1903 — Curly Howard of the Three Stooges is born

Curly Howard was the youngest of the three Howard brothers. His real name was Jerome Lester Horwitz, but it was as Curly that he captured the hearts of America, becoming the best loved of the Three Stooges. His performance was notable for its physicality, even in the days of vaudeville, when comedy was more physical in general – one of his recurring set pieces was breaking things over his head.

Curly, more than the other Stooges, was also famous for his catchphrases, suck as his trademark ‘nyuk nyuk nyuk’ laugh or his exaggerated Brooklyn accent on words like certainly (‘soitenly’) and circumstance (‘soicumstance’). Unfortunately, his health was never good, and he died aged only 48 in January of 1952.

Referenced in:
The Chanukah Song (Part I) — Adam Sandler

1903 – The Wreck of the Old ’97

The “Old ’97” is one of those rare things to be better known by its nickname than its actual name. It was a train named the Fast Mail, which ran from Monroe, Virginia to Spencer, North Carolina. The Old ’97 had acquired a reputation as a train that never ran late – and it was attempting to live up to this reputation that doomed it.

On September 27, 1903, the engineer (that is, the driver) of the Old ’97, Joseph “Steve” Broadey was running at a faster than normal speed, attempting to make up lost time along the route, so that the train would arrive in Spencer on time. The train was an hour behind schedule leaving Monroe, which meant that to get to Spencer at the usual hour, the running speed would have to be increased from the normal 39 mph to at least 51 mph.

Unfortunately, the route between Monroe and Spencer was steep and winding, with many ascents and descents, and a number of tight curves. It was at one of these, a curve leading into a trestle bridge across the ravine of Cherrystone Creek (near Danville, Virginia), that the train came to grief, derailing and killing nine of those aboard it.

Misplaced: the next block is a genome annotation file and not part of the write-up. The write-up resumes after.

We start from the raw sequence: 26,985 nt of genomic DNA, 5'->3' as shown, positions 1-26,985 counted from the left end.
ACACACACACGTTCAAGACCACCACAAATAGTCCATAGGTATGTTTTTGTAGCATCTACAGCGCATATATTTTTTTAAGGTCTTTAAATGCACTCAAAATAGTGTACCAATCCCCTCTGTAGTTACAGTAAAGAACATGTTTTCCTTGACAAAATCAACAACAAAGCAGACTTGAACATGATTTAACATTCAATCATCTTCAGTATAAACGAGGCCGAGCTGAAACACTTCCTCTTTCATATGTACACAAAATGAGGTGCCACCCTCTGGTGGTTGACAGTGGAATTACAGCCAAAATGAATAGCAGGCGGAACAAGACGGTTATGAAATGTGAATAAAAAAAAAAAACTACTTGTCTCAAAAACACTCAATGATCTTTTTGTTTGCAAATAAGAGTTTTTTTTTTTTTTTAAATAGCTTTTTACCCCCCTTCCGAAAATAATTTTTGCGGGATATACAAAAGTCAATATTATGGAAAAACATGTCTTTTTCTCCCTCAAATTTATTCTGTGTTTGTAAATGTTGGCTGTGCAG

Broadey was unjustly blamed for the accident by his employers, who denied ordering him to make up the lost time. The fact that their lucrative mail-hauling contract specified penalty clauses for each minute the train ran late tends to undermine their position.

Referenced in:

The Wreck of the Old ’97 – Vernon Dalhart

1903 – Thomas Edison films ‘Electrocuting An Elephant’

Topsy is the only elephant in world history to have been convicted of murder and deliberately executed for it. The animal was owned by the Forepaugh Circus at Coney Island’s Luna Park, and was approximately 28 years old at the time of her death.

A notoriously foul-tempered animal who had killed three men (one of whom, admittedly, was a sadistic trainer who had fed her a lit cigarette), the decision to execute Topsy was not taken lightly, and electrocution was chosen as a more humane alternative to hanging. Thomas Edison, who first suggested the method, also filmed it, producing a short feature entitled ‘Electrocuting An Elephant’ which has been used in a number of films and music clips over the years. Even a few seconds of the film will be sufficient to convince you that humane must have meant something different in 1903.

Referenced in:
Coney Island Funeral – Piñataland